Friday, June 23, 2017

Old Sturbridge Village

It was a special weekend at Old Sturbridge Village this month when horseless carriages, old cars and bikes were invited to share the town common.

All cars had to be older than 1940, and with a 1924 Model T Ford we fit the bill. Husband Bill was quite excited about this "Willy" running in it's original condition.

We were a group of 4 couples from the Central MA Model T Club. Some of us came in costume. I declined as I have been recovering from foot surgery and did not wish to call any more attention to my big sneaker and hobble.

Here is a view from the upstairs of one of the old homes that surround the town common. 70 old cars participated in the weekend event and were there for the looking!
Other modes of transportation were carts and several very cool bikes. Why did they make the wheels so big on these old cycles? So they could go faster. Each pedal push went a long way!

There was SOOOO much to see at Old Sturbridge Village in Sturbridge, Massachusetts. I thought I might be bored but I barely saw everything I wanted to in two days!

We watched the tinsmiths make lanterns through out the day, the blacksmiths make iron hooks and the potter throwing pot after pot that will be kiln fired in the fall.

We visited the working farm, watched the cows being milked and saw the meals being cooked for the day.
One thing that really fascinated me were the ladies that wove straw for hats.  They took a piece of straw, split it into FOUR pieces, soaked the pieces and wove long bands of straw that they wrapped around a card that would go to the hat makers. There another long process began to make the men and ladies hats and bonnets. Bill is wearing an antique hat. I have NEW respect for the craftsmanship.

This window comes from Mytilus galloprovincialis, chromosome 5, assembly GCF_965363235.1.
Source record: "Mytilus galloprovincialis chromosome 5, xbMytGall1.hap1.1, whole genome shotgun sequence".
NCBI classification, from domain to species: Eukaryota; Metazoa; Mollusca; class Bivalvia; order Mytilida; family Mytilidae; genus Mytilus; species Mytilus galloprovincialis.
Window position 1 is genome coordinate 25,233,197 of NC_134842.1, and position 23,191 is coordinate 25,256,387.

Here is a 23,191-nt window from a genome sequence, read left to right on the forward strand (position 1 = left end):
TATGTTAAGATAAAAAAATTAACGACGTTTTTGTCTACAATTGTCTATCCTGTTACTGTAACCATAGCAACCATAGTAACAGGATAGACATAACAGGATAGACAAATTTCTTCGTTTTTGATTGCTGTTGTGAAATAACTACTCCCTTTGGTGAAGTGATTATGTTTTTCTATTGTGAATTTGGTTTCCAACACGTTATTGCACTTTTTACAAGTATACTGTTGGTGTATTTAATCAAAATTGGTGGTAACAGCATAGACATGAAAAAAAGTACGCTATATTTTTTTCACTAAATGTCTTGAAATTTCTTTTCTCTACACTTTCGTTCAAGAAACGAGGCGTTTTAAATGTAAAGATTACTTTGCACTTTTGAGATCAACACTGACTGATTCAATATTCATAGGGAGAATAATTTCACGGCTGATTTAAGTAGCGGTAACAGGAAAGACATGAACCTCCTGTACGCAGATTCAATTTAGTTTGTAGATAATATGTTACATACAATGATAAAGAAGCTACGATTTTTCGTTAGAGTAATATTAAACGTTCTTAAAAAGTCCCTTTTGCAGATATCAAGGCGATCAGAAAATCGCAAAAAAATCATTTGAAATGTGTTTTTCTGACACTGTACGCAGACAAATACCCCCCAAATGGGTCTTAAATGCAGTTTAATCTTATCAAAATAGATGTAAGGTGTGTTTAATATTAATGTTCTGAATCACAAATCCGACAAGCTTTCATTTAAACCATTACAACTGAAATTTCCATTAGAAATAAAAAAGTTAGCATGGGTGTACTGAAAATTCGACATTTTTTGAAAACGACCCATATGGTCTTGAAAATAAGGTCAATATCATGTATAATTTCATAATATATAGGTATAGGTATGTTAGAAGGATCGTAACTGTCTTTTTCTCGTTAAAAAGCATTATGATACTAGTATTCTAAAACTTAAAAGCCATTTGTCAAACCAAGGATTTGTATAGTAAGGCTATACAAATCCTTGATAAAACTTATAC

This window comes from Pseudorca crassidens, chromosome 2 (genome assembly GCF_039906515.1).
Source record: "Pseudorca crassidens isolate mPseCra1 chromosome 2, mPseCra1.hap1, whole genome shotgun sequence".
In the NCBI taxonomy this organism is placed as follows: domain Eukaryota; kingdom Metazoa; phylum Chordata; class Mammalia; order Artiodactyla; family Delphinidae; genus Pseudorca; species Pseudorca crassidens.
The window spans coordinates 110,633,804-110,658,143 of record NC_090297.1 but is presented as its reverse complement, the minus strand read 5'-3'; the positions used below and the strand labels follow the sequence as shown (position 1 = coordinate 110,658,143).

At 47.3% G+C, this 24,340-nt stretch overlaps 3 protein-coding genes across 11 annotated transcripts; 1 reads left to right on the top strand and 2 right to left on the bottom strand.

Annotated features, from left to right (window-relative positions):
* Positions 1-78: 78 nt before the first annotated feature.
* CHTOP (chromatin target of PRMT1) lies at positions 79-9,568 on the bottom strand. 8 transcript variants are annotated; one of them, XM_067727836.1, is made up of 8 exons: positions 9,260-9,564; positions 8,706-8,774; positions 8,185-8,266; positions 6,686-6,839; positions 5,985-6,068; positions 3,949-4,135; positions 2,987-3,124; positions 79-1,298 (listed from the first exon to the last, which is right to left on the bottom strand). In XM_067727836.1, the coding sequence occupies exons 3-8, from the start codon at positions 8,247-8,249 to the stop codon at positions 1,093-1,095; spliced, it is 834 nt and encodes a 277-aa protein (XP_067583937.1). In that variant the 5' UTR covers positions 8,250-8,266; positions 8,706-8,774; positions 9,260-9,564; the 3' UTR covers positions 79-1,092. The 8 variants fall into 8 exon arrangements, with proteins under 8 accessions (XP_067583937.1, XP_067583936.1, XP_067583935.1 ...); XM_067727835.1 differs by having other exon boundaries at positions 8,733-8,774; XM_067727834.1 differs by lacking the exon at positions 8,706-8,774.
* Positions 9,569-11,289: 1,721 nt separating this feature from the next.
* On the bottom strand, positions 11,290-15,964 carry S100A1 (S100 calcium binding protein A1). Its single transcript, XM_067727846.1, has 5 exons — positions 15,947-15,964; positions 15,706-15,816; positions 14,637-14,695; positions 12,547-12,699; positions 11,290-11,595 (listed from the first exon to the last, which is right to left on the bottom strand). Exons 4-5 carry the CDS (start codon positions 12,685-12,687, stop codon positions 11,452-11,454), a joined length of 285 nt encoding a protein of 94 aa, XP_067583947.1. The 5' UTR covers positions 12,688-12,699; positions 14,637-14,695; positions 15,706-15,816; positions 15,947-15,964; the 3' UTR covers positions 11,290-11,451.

The country store has stood in the same place since it was constructed. The man who owned the building locked the doors and abandoned it with all it's contents 100 years ago. Lots of work to restore. Lots of original stuff inside. We also watched the cobblers create shoes whos soles attached to the leather uppers with tiny pegs of wood instead of nails.

A miniature horse club was also visiting. So there were many little buggies with the cutest little animals pulling them and their owners.

Three mills run on water power. Like the saw mill pictured. During the day you can see each one work.

Quite a few handmade antique quilts along with furniture etc. were in an air conditioned museum.

We had such a great time. Trust me if you like history, you won't be bored!

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